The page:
Pentesting frameworks are collections of security tools that can be used to run penetration tests. The best ones, including the Burp Suite, Metasploit, and Fiddler, cover both scanning and exploits.
The Burp Suite
Burp is a top-rated software suite for attacking that can be found in the Kali Linux community edition. It’s a tremendous tool in the pentesting arsenal that can do advanced scans, but one of the most classic uses is traffic interception, such as for HTTP requests.
The web vulnerability scanner within Burp Suite uses research from PortSwigger to help users find a wide range of vulnerabilities in web applications automatically. Burp Scanners crawl engine cuts through obstacles like CSRF tokens, stateful functionality, and overloaded or volatile URLs. It can handle dynamic content, unstable internet connections, API definitions, and web applications.
- Used by most security teams, researchers, and professionals as well as attackers
- Easy to use and configure
- A crawling algorithm builds up a profile of its target in a similar way to a tester
- Uses location fingerprinting techniques to identify hidden areas
- Harder to learn and master than other scanners
- Many features aren’t available in the community edition (free), and the enterprise edition is relatively expensive
- An all-in-one solution with tons of features that won’t be used by many businesses
- As it tries to be everything, it should be viewed as primarily a vulnerability scanner with some penetration tools that attack the exploits it uncovers. But it should be used in conjunction with other pentesting tools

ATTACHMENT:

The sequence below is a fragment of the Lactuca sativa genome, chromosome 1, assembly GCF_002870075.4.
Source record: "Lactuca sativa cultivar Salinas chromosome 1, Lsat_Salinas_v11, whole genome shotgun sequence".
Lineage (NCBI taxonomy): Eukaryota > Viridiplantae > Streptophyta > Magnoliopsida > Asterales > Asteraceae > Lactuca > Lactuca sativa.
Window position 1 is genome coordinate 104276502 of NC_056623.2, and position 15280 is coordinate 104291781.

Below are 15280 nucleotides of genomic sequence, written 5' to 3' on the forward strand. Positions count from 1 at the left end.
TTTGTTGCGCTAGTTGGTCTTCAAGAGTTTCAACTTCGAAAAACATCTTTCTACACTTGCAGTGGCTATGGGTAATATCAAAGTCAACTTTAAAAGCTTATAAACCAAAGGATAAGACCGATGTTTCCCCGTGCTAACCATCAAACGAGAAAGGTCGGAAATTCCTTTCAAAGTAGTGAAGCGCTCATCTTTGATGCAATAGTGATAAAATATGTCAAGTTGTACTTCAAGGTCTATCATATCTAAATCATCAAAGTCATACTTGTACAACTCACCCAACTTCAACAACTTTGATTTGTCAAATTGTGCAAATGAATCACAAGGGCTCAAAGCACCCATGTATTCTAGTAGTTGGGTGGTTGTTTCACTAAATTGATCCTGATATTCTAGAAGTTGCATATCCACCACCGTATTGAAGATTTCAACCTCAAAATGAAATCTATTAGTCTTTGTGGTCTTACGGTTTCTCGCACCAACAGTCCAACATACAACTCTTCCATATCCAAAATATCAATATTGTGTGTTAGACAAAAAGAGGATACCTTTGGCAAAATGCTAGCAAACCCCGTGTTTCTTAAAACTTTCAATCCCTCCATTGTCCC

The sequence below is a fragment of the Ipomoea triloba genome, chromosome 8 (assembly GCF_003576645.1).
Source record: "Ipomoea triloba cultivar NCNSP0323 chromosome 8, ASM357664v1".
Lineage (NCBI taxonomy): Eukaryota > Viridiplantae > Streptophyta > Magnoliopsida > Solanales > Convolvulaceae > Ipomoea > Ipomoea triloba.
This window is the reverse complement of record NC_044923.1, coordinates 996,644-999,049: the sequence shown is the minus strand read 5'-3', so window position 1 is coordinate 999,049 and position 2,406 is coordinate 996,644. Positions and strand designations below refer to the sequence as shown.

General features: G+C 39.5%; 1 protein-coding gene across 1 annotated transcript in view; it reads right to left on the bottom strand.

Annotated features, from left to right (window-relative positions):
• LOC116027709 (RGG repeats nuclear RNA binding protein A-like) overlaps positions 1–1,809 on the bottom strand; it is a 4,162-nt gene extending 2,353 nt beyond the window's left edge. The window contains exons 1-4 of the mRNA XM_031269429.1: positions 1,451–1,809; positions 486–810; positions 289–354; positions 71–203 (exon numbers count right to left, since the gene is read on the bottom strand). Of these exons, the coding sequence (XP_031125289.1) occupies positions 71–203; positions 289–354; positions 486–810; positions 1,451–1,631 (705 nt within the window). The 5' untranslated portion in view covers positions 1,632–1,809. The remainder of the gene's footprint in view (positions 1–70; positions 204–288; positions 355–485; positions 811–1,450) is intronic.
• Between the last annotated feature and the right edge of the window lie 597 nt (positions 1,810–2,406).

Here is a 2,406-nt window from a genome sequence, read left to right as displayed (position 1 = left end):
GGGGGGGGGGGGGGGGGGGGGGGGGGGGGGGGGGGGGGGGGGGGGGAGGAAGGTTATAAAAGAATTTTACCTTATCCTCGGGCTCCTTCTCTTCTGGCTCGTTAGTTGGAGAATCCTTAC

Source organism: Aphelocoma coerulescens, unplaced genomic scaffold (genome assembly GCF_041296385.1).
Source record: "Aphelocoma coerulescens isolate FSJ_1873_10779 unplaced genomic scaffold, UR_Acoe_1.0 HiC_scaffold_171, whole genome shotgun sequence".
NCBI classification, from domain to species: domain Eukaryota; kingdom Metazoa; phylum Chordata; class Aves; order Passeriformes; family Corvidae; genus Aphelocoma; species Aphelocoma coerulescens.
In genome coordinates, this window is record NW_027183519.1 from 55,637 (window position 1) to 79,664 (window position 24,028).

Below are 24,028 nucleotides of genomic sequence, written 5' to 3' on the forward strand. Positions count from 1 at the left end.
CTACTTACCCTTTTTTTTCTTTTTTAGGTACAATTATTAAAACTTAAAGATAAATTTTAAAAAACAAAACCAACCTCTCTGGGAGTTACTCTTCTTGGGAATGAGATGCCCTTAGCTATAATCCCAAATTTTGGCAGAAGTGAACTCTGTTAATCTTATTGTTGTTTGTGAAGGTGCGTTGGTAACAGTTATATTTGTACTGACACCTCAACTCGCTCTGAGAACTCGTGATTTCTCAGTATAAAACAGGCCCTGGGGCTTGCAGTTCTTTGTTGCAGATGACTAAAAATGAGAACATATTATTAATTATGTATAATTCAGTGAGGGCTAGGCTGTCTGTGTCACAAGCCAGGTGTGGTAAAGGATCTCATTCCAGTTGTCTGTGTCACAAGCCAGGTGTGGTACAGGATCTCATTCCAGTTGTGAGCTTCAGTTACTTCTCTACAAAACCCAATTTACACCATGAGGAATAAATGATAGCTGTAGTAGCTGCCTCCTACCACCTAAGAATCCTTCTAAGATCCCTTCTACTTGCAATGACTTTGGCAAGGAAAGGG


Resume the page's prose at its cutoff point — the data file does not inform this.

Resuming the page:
Metasploit, developed by Rapid7, is a well-known exploitation framework that’s also included in Kali Linux. It provides useful modules and scanners to exploit vulnerabilities.
With this modular exploitation approach, a particular vulnerability can be combined with a user-selected payload module and an automatically selected encoder module. Upon success, the user can adapt and customize their workflow by using one of the many post-exploitation modules provided by Metasploit Framework.
Further, Metasploit is backed by a huge open-source database of known exploits, and provides IT with an analysis of pentesting results, so remediation steps can be done efficiently.
- Used by most security teams, researchers, and professionals as well as attackers
- Convenient to emulate compromised machines
- Users can create infected payloads with a graphical interface with the payloads GUI or in the pro version
- Can be easily combined with Nmap
- Includes post-exploitation tools such as keyloggers, packets sniffers, or persistent backdoors
- Tests can be automated
- Everything is unified to provide a seamless experience for the user, particularly when compared with stand-alone public proof-of-concept code
- With an established Meterpreter or Secure Shell (SSH) session, users can send all traffic through one or more sessions depending on their Metasploit-global routing configuration
- It makes hacking a lot easier, including for beginners and script kiddies
- Paid versions are expensive
- Can be challenging to use at first
- May occasionally have scaling challenges in very large environments
Fiddler is a useful collection of manual tools for dealing with web debugging, web session manipulation, and security and performance testing. This includes:
- Watcher to observe browser interactions with a website, scan requests and responses, and flag potential vulnerabilities
- x5s to evaluate website vulnerabilities due to cross-site scripting bugs caused by character-set related issues
- intruder21 for fuzz testing of web applications, generating fuzzed payloads and launching them against a website
- Ammonite, which detects common website vulnerabilities including SQL injection, OS command injection, cross-site scripting, file inclusion, and buffer overflows
- Good web debugging proxy
- Can automate SSL decryption
- Users can choose to either decrypt all processes, only browser traffic, only non-browser traffic or remote clients